Restrict alcohol - Studies show that 34% of Brits use alcohol at some point of time to deal with stress or anxiety, but it has been reported that alcohol actually makes it worse. Alcohol disturbs the processes in your brain, lowers the level of ‘happy hormones’ or serotonin in your brain and can make you feel low. Reducing or restricting the consumption of alcohol may therefore prove beneficial as alcohol is known to exacerbate low mood.

Diet for low mood - Foods like oats, bananas, oily fish, lentils, turkey breast and spinach help improve your mood and keep stress levels low. Turkey or chicken breasts can boost the production of melatonin that helps regulate sleep, and increases the level of serotonin that helps you avoid feeling blue. Other foods help balance the nutrients and vitamins in your body and regulate the hormones to keep anxiety, depression and low mood at bay.

Vitamins and minerals - Research indicates that foods rich in Omega 3 fatty acids such as krill oil or fish oil have a positive effect on mood and can also be used to cope with depression. Foods rich in folate or folic acid such as fish, meat, eggs and milk are known to help regulate sleep and mood by facilitating nerve cell communications. Magnesium is another mineral that facilitates relaxation and helps cope with sleep disorders. Selenium is an antioxidant rich mineral that supports cognitive function and is present in many supplements.

Supplements - Herbal and all-natural supplements have become increasingly popular because of their ability to help combat various symptoms of low mood, stress or anxiety. These over the counter capsules may often help induce better sleep or help your body relax and sleep better. Ingredients such as chamomile, green tea, omega 3, and krill or algae oil present in supplements show calming effects and thus can provide relief from anxiety, stress and lift your mood. There are also other supplements that energise the body and help you get rid of fatigue or tiredness which is a common sign of low mood. Brain boosters can help improve concentration and memory, thus potentially triggering a happy mood and positive thoughts.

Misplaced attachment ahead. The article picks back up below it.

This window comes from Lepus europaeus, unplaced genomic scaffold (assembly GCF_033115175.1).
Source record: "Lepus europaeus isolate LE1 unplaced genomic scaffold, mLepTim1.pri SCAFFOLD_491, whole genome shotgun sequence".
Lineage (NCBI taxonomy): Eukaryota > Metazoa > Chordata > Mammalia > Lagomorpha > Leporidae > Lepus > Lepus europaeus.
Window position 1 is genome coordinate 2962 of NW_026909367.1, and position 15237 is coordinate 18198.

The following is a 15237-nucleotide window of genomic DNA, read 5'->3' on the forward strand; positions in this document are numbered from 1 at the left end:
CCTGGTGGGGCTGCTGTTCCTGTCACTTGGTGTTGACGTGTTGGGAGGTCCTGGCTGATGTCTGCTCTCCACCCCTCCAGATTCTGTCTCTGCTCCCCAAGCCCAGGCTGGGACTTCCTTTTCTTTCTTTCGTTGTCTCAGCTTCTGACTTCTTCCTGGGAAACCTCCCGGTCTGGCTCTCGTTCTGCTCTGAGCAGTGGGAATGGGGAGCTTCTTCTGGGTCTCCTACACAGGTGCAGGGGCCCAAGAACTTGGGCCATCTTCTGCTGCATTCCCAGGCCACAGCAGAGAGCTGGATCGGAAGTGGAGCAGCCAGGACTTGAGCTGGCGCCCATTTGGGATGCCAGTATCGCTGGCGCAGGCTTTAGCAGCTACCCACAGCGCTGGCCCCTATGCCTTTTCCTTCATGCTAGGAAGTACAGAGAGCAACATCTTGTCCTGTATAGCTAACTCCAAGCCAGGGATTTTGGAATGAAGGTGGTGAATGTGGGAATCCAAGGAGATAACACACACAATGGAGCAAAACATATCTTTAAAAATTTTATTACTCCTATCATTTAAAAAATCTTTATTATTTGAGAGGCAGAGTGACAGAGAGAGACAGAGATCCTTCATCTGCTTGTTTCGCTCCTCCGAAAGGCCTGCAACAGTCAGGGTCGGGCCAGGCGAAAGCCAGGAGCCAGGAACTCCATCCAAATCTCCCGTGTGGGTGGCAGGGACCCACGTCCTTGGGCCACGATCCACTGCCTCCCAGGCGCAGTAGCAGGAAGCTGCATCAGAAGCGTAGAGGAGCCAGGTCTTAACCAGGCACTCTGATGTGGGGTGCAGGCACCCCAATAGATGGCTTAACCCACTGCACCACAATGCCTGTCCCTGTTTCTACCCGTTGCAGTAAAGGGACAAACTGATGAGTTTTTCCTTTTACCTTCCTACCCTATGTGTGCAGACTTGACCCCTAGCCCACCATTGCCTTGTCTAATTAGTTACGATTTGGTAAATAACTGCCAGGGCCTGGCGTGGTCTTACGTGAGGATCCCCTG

Other solutions - Getting a sound night’s sleep can relax your mind and body and help you deal better with stress and anxiety. Habits like self-loathing, overthinking, getting irritated or being affected by smaller things can add to the feeling of low mood and stress you. Changing your thought process, taking talk therapy, practicing mindfulness or learning new skills can help boost your confidence and make you less anxious.

The Final Word

Whilst there is no quick fix or one-size-fits-all kind of solution to deal with low mood, stress or anxiety, you can certainly take steps with the help of the above mentioned solutions. Getting up on the wrong side of the bed is an occasional thing, but you can choose to walk away from ruminating over it. One of the best ways to show some TLC to your brain and mental health is to improve your diet or add supplements to balance the nutrient level in your body. Most natural supplements pose no known and unwanted side effects and thus can be safe for use.